Tahlequah Daily Press

Features

July 9, 2014

Cherokees commemorate Act of Union

TAHLEQUAH — Cherokee Nation dignitaries met on the historic courthouse square Tuesday to commemorate the 175th anniversary of the Act of Union following the end of the Trail of Tears Removal.

The act, signed July 12, 1839, created a unified political body for two groups of Cherokees: the “Old Settlers,” who relocated west prior to the forced removal, and those who came later by force along the 2,200-mile Trail of Tears.

CN Principal Chief Bill John Baker has spent time traveling along the trail, stopping at Blythe’s Ferry, where the majority of the Cherokee ancestors began their journey from their homelands in the East to Indian Territory.

“It was a moving experience,” said Baker. “Many Cherokees had already moved west, but 16,000 remained. In one swoop of a pen, our ancestors were taken from their fields, businesses and homes and put in stockades. They were marched west under armed guard, and 25 percent of those perished along the way.”

Baker pointed out the tribe has celebrated several milestones commemorating the 175th anniversary, but believes Tuesday’s event to be the most significant.

“We know we are stronger together,” said Baker. “It was this act of union that put aside the early settlers government and the Trail of Tears band of Cherokees’ government. They came together and said, ‘We are one, and we will create a government for all Cherokees.’ It’s what brought about the Cherokee Nation Supreme Court Building, the oldest building in the state of Oklahoma, and this courthouse, and the male and female seminaries. Together, our people are strong.”

Baker pointed out the three-tiered gorget, polished pendants similar to a necklace, he wore for the occasion. The gorget was given to him by the United Keetoowah Band of Cherokee Indians in Oklahoma, and contained the seals for the Cherokee Nation, the UKB and the Eastern Band of Cherokee.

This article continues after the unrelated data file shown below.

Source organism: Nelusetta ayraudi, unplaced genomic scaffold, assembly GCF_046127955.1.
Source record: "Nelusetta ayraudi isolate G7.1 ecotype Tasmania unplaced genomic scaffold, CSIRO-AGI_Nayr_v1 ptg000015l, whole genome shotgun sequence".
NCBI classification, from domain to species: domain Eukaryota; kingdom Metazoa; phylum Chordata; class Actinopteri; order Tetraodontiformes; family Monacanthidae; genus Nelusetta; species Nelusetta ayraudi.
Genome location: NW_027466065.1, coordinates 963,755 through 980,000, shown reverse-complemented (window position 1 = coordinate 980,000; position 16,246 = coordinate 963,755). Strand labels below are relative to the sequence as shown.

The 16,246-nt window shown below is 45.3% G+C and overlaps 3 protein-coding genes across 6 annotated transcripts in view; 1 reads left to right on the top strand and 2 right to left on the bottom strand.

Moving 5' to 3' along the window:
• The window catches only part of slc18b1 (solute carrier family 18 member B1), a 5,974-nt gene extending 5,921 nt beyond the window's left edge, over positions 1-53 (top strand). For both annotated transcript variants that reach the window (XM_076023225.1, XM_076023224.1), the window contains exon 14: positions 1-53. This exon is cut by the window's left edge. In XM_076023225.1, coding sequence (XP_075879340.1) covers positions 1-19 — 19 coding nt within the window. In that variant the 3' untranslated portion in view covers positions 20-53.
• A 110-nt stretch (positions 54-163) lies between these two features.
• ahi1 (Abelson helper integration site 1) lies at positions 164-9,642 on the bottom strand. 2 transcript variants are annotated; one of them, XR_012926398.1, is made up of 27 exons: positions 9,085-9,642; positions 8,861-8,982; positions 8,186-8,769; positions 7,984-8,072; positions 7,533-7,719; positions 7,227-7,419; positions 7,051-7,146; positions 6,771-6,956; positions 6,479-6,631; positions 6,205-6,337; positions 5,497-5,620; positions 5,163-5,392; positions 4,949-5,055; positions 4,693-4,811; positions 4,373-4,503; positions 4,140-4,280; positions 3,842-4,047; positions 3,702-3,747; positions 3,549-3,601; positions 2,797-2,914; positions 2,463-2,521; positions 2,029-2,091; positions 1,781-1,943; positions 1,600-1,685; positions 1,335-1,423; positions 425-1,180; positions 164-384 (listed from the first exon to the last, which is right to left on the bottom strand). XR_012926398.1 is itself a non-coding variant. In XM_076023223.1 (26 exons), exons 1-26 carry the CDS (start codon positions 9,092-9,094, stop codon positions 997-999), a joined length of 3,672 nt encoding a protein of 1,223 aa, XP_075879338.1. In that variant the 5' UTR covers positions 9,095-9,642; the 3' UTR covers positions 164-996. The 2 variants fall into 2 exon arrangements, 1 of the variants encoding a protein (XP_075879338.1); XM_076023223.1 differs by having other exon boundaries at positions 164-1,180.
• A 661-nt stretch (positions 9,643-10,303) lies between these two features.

“Just like our ancestors, we have started the process of joint re-unification,” said Baker. “This is a great day, a day we celebrate the unification of Cherokees. My hope is that we bring the same re-unification to fruition.”

Cherokee Nation Attorney General Todd Hembree spoke to attendees about the legal importance of the Act of Unification.

“When the Eastern Cherokees traveled the Trail of Tears, they brought their government, too,” said Hembree. “But they knew they would find the western, Old Settlers, who had their own government.”

Hembree mentioned the assassinations of Major Ridge, John Ridge and Elias Boudinot by Chief John Ross supporters. The Ross faction blamed Ridge and others for signing the Treaty of New Echota, which spurred the removal.

“This happened just days before the two groups of Cherokees met to consider this union,” said Hembree. “This act was born out of necessity. If we did not come together, we would lose all we had fought for. It was not advantageous, it was essential.”

Hembree agreed that of all the events commemorating the 175th anniversary of the end of the Trail of Tears.

“We owe it to our ancestors to work toward re-unification,” said Hembree.

In honor of the act, Baker and Deputy Chief S. Joe Crittenden planted a dogwood tree on the courthouse grounds.

Angela Jones, CN Supreme Court justice and emcee for the event, explained the significance of the tree.

“The tree can be found dotting the landscape of the Cherokees’ ancestral homelands , across the Trail of Tears and into the modern homelands throughout northeast Oklahoma,” said Jones. “Dogwoods are of cultural significance to the Cherokees, and they produce white flowers which symbolize peace to the tribe.”

 

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